The best moments were those of Eid. We’d grab our music instruments, sing, go to houses and help brides dress up. Such a pleasure it was.
I got engaged and then married six months later. We had our wedding and then we had to move to Germany. So, I went there and lived with my husband. I worked together with him there.
For five years we stayed in Switzerland. I was pregnant when we returned to Kosova. I worked there looking after the five daughters of our boss, and my husband worked for him too.
We came back for holidays, I was pregnant that year. When we came back it was 1992-93, and the war was raging in Bosnia. I would watch the events from that war on TV with my boss’s wife. I would get up from my seat, I remember, as I would get goosebumps in my entire body. The boss’s wife and I would both cry while watching the events in Bosnia. I never even imagined I would experience the war in Kosova myself.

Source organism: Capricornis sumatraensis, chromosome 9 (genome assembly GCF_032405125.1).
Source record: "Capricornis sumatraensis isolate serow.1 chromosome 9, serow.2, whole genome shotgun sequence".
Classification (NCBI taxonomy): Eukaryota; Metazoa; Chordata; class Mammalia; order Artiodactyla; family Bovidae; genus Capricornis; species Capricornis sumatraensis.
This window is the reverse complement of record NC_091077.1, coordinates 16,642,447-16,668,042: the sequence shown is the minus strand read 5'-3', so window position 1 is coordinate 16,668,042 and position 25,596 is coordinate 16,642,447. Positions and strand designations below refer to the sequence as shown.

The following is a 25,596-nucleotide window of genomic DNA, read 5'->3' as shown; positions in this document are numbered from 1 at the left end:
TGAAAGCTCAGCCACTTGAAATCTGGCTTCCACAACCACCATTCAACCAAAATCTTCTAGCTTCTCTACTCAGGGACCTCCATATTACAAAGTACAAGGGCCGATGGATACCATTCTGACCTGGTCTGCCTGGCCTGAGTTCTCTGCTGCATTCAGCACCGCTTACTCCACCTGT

I never even thought of it. I could not watch the events on TV from crying, so with my boss’s wife we’d go out often, taking the kids for a walk as we didn’t even dare to watch the war on TV. So we decided one August and came back to Kosova, as nobody even told us what was going on there. As the time approached to leave, I noticed my husband coming back later from work in the evenings. I was pregnant and already had two children, my daughter and my son. He would be late and I would wonder what he was doing. We would have the “Rilindja” newspaper at the time, and I was quite fond of reading. When I saw “Rilindja” announcing that the war in Kosova is on the verge it was 1997. That’s when I started to fear. I would see that the men would assemble during the nights, and my husband had put on the KLA uniform.
I said to him that I would keep the children and move on, as my father-in-law had also instructed me to do so. My husband disagreed, saying we should all die for our homeland.